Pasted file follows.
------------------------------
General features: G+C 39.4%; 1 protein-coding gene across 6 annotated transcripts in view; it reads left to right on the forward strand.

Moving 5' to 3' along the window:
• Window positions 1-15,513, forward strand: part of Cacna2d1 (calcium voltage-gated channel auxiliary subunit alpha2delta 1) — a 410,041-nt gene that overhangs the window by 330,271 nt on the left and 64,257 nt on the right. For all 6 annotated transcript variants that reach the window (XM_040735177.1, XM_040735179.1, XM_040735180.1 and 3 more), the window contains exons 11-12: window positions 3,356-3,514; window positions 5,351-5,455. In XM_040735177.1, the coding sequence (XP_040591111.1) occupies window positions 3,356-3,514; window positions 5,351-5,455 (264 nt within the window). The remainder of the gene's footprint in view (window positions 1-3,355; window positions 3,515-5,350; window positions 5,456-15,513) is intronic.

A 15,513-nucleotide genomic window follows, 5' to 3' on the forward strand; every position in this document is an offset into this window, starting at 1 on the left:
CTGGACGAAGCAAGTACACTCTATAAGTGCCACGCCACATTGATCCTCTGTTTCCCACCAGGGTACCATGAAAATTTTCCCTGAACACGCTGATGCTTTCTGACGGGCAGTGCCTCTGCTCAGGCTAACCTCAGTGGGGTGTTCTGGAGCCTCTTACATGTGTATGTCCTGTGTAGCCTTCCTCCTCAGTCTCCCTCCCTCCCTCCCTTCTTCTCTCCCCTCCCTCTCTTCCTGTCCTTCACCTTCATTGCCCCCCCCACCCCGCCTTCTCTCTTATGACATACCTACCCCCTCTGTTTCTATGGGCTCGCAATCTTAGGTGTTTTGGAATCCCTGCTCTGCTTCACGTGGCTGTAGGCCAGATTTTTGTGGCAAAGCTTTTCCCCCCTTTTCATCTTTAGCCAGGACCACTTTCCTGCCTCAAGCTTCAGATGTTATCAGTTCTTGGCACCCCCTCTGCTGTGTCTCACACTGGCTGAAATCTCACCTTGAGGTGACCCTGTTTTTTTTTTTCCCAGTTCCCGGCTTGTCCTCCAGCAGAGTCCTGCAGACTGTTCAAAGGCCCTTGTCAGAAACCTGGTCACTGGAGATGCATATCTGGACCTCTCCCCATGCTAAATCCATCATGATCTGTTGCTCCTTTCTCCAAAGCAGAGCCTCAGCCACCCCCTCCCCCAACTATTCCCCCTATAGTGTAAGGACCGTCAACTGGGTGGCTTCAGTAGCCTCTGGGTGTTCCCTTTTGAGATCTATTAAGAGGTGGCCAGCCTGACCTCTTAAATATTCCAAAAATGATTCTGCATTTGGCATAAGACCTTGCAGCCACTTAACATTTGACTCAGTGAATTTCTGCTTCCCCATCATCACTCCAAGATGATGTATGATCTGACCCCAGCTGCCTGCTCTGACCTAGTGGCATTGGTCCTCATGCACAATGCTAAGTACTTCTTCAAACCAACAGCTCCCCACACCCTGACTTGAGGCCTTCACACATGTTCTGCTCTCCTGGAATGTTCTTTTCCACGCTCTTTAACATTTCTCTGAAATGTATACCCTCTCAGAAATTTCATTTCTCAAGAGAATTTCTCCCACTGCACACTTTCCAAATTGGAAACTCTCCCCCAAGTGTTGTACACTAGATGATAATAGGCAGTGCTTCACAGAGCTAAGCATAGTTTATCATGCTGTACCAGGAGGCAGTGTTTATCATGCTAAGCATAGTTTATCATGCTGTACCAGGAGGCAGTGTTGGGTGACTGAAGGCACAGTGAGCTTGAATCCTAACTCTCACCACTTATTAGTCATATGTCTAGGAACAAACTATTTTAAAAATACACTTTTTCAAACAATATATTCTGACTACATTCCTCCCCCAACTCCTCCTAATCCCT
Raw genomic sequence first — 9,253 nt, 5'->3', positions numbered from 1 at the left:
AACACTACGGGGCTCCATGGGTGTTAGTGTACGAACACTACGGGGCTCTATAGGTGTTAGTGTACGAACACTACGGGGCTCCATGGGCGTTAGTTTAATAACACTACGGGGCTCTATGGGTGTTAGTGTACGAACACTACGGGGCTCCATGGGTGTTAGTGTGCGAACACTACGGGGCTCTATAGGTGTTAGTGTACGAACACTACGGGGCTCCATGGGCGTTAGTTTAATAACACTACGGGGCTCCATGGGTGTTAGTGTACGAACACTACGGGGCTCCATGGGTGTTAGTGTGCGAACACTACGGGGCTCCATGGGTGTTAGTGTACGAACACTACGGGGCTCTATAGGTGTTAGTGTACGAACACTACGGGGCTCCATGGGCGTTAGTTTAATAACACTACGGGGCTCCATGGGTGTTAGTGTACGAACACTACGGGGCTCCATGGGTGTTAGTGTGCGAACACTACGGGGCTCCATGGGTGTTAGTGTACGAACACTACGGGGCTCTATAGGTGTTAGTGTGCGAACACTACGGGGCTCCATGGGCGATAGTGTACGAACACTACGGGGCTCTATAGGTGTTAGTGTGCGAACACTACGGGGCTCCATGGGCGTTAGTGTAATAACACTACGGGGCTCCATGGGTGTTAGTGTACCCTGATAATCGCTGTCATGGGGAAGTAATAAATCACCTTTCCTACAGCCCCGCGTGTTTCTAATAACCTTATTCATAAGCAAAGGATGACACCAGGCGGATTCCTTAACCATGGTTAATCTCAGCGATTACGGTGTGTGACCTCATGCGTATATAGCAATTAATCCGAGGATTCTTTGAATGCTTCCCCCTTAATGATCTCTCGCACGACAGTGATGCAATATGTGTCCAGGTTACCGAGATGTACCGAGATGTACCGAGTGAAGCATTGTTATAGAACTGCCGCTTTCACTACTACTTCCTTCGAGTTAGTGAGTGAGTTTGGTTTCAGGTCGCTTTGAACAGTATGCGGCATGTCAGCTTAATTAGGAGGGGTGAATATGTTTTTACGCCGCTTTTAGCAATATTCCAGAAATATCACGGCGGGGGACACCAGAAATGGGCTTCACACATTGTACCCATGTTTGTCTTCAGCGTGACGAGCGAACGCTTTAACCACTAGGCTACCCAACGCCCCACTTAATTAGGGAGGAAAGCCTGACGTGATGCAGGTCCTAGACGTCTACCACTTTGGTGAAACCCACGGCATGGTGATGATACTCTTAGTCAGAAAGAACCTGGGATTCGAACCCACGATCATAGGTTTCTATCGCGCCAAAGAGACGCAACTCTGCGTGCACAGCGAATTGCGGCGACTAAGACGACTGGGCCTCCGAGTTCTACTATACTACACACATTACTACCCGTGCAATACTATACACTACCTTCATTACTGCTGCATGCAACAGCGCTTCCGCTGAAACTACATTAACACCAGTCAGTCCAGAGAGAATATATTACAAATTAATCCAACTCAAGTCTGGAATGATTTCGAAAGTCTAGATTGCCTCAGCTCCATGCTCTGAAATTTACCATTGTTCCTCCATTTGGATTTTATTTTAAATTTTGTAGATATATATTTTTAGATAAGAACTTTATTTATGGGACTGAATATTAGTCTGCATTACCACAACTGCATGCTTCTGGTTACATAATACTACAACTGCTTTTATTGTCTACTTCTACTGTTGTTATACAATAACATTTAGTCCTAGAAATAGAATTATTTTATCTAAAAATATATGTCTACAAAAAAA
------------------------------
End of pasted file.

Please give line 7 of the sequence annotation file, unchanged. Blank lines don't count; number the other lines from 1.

AACACTACGGGGCTCCATGGGTGTTAGTGTACGAACACTACGGGGCTCTATAGGTGTTAGTGTACGAACACTACGGGGCTCCATGGGCGTTAGTTTAATAACACTACGGGGCTCTATGGGTGTTAGTGTACGAACACTACGGGGCTCCATGGGTGTTAGTGTGCGAACACTACGGGGCTCTATAGGTGTTAGTGTACGAACACTACGGGGCTCCATGGGCGTTAGTTTAATAACACTACGGGGCTCCATGGGTGTTAGTGTACGAACACTACGGGGCTCCATGGGTGTTAGTGTGCGAACACTACGGGGCTCCATGGGTGTTAGTGTACGAACACTACGGGGCTCTATAGGTGTTAGTGTACGAACACTACGGGGCTCCATGGGCGTTAGTTTAATAACACTACGGGGCTCCATGGGTGTTAGTGTACGAACACTACGGGGCTCCATGGGTGTTAGTGTGCGAACACTACGGGGCTCCATGGGTGTTAGTGTACGAACACTACGGGGCTCTATAGGTGTTAGTGTGCGAACACTACGGGGCTCCATGGGCGATAGTGTACGAACACTACGGGGCTCTATAGGTGTTAGTGTGCGAACACTACGGGGCTCCATGGGCGTTAGTGTAATAACACTACGGGGCTCCATGGGTGTTAGTGTACCCTGATAATCGCTGTCATGGGGAAGTAATAAATCACCTTTCCTACAGCCCCGCGTGTTTCTAATAACCTTATTCATAAGCAAAGGATGACACCAGGCGGATTCCTTAACCATGGTTAATCTCAGCGATTACGGTGTGTGACCTCATGCGTATATAGCAATTAATCCGAGGATTCTTTGAATGCTTCCCCCTTAATGATCTCTCGCACGACAGTGATGCAATATGTGTCCAGGTTACCGAGATGTACCGAGATGTACCGAGTGAAGCATTGTTATAGAACTGCCGCTTTCACTACTACTTCCTTCGAGTTAGTGAGTGAGTTTGGTTTCAGGTCGCTTTGAACAGTATGCGGCATGTCAGCTTAATTAGGAGGGGTGAATATGTTTTTACGCCGCTTTTAGCAATATTCCAGAAATATCACGGCGGGGGACACCAGAAATGGGCTTCACACATTGTACCCATGTTTGTCTTCAGCGTGACGAGCGAACGCTTTAACCACTAGGCTACCCAACGCCCCACTTAATTAGGGAGGAAAGCCTGACGTGATGCAGGTCCTAGACGTCTACCACTTTGGTGAAACCCACGGCATGGTGATGATACTCTTAGTCAGAAAGAACCTGGGATTCGAACCCACGATCATAGGTTTCTATCGCGCCAAAGAGACGCAACTCTGCGTGCACAGCGAATTGCGGCGACTAAGACGACTGGGCCTCCGAGTTCTACTATACTACACACATTACTACCCGTGCAATACTATACACTACCTTCATTACTGCTGCATGCAACAGCGCTTCCGCTGAAACTACATTAACACCAGTCAGTCCAGAGAGAATATATTACAAATTAATCCAACTCAAGTCTGGAATGATTTCGAAAGTCTAGATTGCCTCAGCTCCATGCTCTGAAATTTACCATTGTTCCTCCATTTGGATTTTATTTTAAATTTTGTAGATATATATTTTTAGATAAGAACTTTATTTATGGGACTGAATATTAGTCTGCATTACCACAACTGCATGCTTCTGGTTACATAATACTACAACTGCTTTTATTGTCTACTTCTACTGTTGTTATACAATAACATTTAGTCCTAGAAATAGAATTATTTTATCTAAAAATATATGTCTACAAAAAAA